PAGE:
Another possible reason for the polarization of climate change in government may be due to the disproportionate nature of the phenomenon. A trend described in a 2021 EPA analysis confirmed that climate change disproportionately impacts lower-income areas. It is also evident that lower-income voters tend to be more liberal on policies and vote as Democrats, whereas higher-income voters tend to be more conservative on matters, and thus vote as Republicans. Put these trends together and we can see that statistically, Democrats are more likely to feel the burden of climate change because they tend to live in lower-income areas that are prone to its consequences. Therefore, Democrats will likely be more passionate about promoting climate policy because they are feeling its effects more than Republicans who potentially live in areas not as vulnerable to the consequences. This is also the case for communities of color, as reports have proven that minority populations are disproportionately impacted by climate change. A study done at the University of Southern California found that African Americans and low-income individuals are more susceptible to death than wealthy, white communities when faced with the drastic consequences of climate change. This disadvantage is attributed to the vulnerability of the areas in which these communities are located, as well as the lack of money and resources at their disposal to recuperate from the damage climate change inflicts.
In the eyes of a Republican, climate policy would cause increased government intervention and higher taxes, not to mention its potential to inflict temporary damage on the U.S. economy. Democrats are in favor of these political circumstances while Republicans are not. So it is likely that many Republicans are against climate legislation because they do not want to encourage the liberal policy program. Republicans have openly accused climate legislation of attempting to dismantle the capitalistic system, as climate change questions the nature of our current economy. For decades, our economy has been operating on the belief system of an endless supply of resources for economic growth, and this is the very belief that has caused the environmental degradation we are now forced to face. Evidently, addressing climate change requires the need for a different economic approach to resources. It is clear that supporting climate change does not only promote the liberal policy program, but also requires the restructuring of our economic system, one that Republicans thrive off of.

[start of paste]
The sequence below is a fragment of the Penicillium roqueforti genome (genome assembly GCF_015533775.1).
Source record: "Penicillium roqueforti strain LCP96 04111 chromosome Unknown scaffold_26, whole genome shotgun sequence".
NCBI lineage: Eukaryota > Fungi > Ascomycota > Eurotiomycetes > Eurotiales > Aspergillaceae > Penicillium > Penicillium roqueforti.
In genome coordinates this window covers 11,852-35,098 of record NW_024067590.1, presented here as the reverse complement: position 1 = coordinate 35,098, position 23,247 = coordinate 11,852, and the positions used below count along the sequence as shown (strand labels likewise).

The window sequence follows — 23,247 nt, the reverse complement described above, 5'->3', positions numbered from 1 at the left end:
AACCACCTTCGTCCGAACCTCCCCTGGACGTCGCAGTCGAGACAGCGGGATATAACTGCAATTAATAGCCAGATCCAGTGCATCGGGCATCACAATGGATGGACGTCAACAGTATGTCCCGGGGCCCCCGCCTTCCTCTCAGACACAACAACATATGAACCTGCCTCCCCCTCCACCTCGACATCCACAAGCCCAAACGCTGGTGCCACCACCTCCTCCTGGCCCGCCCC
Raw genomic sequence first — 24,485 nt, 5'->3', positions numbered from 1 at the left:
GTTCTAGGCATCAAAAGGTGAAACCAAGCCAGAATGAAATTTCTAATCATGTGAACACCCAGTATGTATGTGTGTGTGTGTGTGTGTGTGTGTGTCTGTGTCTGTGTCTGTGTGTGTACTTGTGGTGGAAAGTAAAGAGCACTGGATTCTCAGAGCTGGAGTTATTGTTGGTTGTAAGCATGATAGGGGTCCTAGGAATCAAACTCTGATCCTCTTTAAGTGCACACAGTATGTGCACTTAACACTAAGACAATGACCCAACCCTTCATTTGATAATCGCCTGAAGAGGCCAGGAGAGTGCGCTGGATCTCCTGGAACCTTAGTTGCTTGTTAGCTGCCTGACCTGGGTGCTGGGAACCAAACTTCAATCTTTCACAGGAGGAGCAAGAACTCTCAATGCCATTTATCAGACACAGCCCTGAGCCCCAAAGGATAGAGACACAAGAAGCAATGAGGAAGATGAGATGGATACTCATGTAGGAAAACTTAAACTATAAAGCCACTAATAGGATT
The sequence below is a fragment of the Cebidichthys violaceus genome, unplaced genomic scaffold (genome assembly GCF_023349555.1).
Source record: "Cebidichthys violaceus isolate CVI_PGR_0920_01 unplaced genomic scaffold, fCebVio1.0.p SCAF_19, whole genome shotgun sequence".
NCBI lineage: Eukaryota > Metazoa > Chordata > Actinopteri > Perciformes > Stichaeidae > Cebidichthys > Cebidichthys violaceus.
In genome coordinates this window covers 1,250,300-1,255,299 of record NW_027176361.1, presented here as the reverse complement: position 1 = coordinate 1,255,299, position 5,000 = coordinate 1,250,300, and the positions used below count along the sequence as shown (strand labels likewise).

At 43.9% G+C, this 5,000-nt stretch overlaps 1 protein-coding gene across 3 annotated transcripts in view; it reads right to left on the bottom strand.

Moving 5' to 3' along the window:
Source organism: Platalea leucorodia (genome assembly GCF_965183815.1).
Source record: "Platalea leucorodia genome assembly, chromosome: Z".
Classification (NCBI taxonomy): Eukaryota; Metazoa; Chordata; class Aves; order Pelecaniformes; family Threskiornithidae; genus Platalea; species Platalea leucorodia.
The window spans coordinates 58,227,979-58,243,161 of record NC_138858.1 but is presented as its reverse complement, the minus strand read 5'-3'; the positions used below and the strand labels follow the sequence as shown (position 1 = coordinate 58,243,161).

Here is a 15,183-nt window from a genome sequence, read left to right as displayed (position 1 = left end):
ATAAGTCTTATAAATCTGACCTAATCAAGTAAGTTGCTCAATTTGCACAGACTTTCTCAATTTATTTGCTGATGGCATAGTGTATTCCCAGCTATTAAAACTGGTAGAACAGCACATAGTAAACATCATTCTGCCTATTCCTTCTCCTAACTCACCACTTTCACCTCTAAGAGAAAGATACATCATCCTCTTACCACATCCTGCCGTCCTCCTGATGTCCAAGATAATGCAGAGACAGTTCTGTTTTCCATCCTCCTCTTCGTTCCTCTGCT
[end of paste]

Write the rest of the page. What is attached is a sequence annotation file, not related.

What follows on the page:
Analyzing the history of climate change in the political arena allows individuals to grasp the extent to which this issue has become politicized and polarized. While many argue science should not have its legitimacy debated in politics, the evidence behind the changes in our climate has been repeatedly called into question to cause doubt in the need for legislation. Carbon emissions are altering the composition of the atmosphere and are responsible for the environmental degradation visible on Earth. However, politicians continue to argue about the seriousness of the issue at different points along the political spectrum. We cannot pinpoint one cause of the polarization of climate change in government, as there are various influencing factors. We can, however, acknowledge the need for a consensus on the type of issue climate change is and an approach to legislation. Both parties need to take collective action in implementing climate policy which takes into account both Democratic and Republican perspectives. Politicians must work toward a common goal with a united understanding of the issue, for it is the only way to save our Earth from permanent destruction.